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The Monday Morning Commute: Ask the traffic engineer: What’s the story with the freeway numbering system in Phoenix?

Posted by   /  May 26, 2020  /  No Comments

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By Paul Basha, traffic engineer, Summit Land Management

What’s the story with the freeway numbering system in Phoenix? Why does I-10 become I-17, SR-51, and SR-202?

First, we need to acknowledge the Arizona Department of Transportation for having the foresight two to four decades ago to construct the freeways where they did. Oddly and fortunately, those are the exact locations where all the cars are!

I-10 and I-17 are part of the Interstate Highway System. State routes 51, 101, and 202 are state highways. US Route 60 and (US Route 66 of Tod and Buz fame) are federal highways that were created prior to the interstate highway system.

The official name for the Interstate Highway System is the Dwight D. Eisenhower National System of Interstate and Defense Highways. Like all good federal, state, and local legislation; this 1956 Federal Aid Highway Act recognized that the people of our nation have multiple perspectives with a variety of needs and desires.

As some recall, or learned back in the days when children attended school, President Eisenhower, as Supreme Commander of the Allied Expeditionary Force in Europe, was one of the heroes of the Second World War – responsible for the famous successful-against-all-odds invasion of D-Day on 6 June 1944. (Incidentally, the D signifies nothing, simply an emphasis of THE DAY.) From his military experiences, President Eisenhower learned much about logistics and the necessity of transport.

After World War Two concluded, then President Harry Truman appointed General Eisenhower to command the North Atlantic Treaty Organization in Europe. In this position, General Eisenhower visited Germany and was impressed by the autobahn which had been initially constructed in 1938.

After being approached by both the Democratic and Republican parties, he decided to be Republican and was elected president in 1952 and 1956. During President Eisenhower’s first term, he was confronted with the reality that war with other nations was always a possibility. He recognized the necessity of efficiently transporting military equipment, materiel, soldiers, and vehicles across our large nation in all directions.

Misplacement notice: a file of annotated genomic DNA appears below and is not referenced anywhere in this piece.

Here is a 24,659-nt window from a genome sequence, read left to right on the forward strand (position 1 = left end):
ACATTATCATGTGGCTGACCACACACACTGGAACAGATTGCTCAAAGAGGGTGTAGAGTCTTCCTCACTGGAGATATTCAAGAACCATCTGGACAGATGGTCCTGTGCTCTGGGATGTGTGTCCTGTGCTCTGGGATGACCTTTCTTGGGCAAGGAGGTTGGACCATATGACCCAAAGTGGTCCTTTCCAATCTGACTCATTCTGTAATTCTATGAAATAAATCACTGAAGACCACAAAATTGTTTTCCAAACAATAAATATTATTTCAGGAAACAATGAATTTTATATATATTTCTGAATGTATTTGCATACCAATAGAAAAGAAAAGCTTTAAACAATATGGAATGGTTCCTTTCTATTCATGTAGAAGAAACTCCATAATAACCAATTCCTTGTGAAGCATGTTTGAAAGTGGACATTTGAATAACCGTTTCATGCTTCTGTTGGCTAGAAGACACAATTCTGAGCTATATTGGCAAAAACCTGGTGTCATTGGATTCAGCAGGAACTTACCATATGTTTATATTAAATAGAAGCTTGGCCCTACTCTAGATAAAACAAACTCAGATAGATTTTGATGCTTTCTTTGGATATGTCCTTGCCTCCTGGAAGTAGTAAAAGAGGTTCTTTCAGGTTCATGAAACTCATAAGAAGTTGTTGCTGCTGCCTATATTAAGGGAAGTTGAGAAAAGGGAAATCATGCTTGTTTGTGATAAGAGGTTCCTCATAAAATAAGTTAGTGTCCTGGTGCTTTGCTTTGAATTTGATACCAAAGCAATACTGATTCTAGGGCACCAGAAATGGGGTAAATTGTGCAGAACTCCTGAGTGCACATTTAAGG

He also recognized that in the 1950’s this necessary military transport was impossible. His motivation was military, though he understood that many other elected leaders believed there were other benefits from travel throughout the United States. So, President Eisenhower and others created a strong coalition very favorable to a United States version of the autobahn. In 1956, the House of Representatives vote was 388 to 19 and the Senate vote was 89 to 1.

Actually, the first Federal Aid Highway Act was passed in 1916, during the first world war. Similar acts were passed in 1921, 1934, 1938, 1944, 1948, 1950, 1952, and 1954; then mostly every year or two through 1982; then the name changed, and similar legislation passed in 1987, 1998, 2005, 2009, 2012, and 2015. (Various federal transportation laws were passed in intervening years, though they were much smaller in scope.)

The interstate highway system is owned separately by each state, though is primary funded by the federal government with strict federal mandates. Requirements include no signals, design speeds of 55 miles-per-hour or greater, physical separation between different travel directions, minimum of two lanes-per-direction, and 12-foot lanes.

North-south interstate highways have odd numbers starting from the west; and east-west interstate highways have even numbers starting from the south. (I-1, I-2, and I-3 are in Honolulu on Oahu Island in Hawaii. Though they have an H, and the Puerto Rican interstates have a PR.) One and two-digit interstate highway numbers have long to very long distances. Three-digit interstate highways that begin with an odd number enter the center of metropolitan areas, while three-digit interstate highways that begin with an even-number circumvent the center of metropolitan areas. The last two digits of both entering and circumventing interstate highways are the number of the originating highway. (There’s an I-201 that circumvents Honolulu.)

Traffic engineers are so organized, analytical, and careful. They even knew that Hawaii was south of both Texas and Florida. Everyone should have a friend who is a traffic engineer.

Is the question answered, yet?

In the 1960’s, highways in Phoenix were planned. Though I-10 and I-17 did not connect until the late 1980’s.

Oh, somewhere between 1956 and 1980, highways became named freeways.

The initial plan was quite interesting . . . and now, unfamiliar.

OK, this is perfectly rational, at least the I-10 is east-west and the I-17 is north-south, and with only one interchange between the two. A freeway on Camelback Road called the Paradise? No surprise that was never built. A freeway on Scottsdale Road for three miles? A freeway through the Indian Bend Wash in the heart of Paradise Valley? Must have been non-traffic engineers that thought of all three of those, and the traffic engineers stopped the idea. . . . Or maybe the reverse?

Did we really need three east-west freeways in four miles? Well, not today, though would have been nice before and after our coronavirus low-traffic period. Ever heard of the I-10 Reliever in the west valley? Ever been to Los Angeles? Afterall, what are our cities except the spaces between the freeways?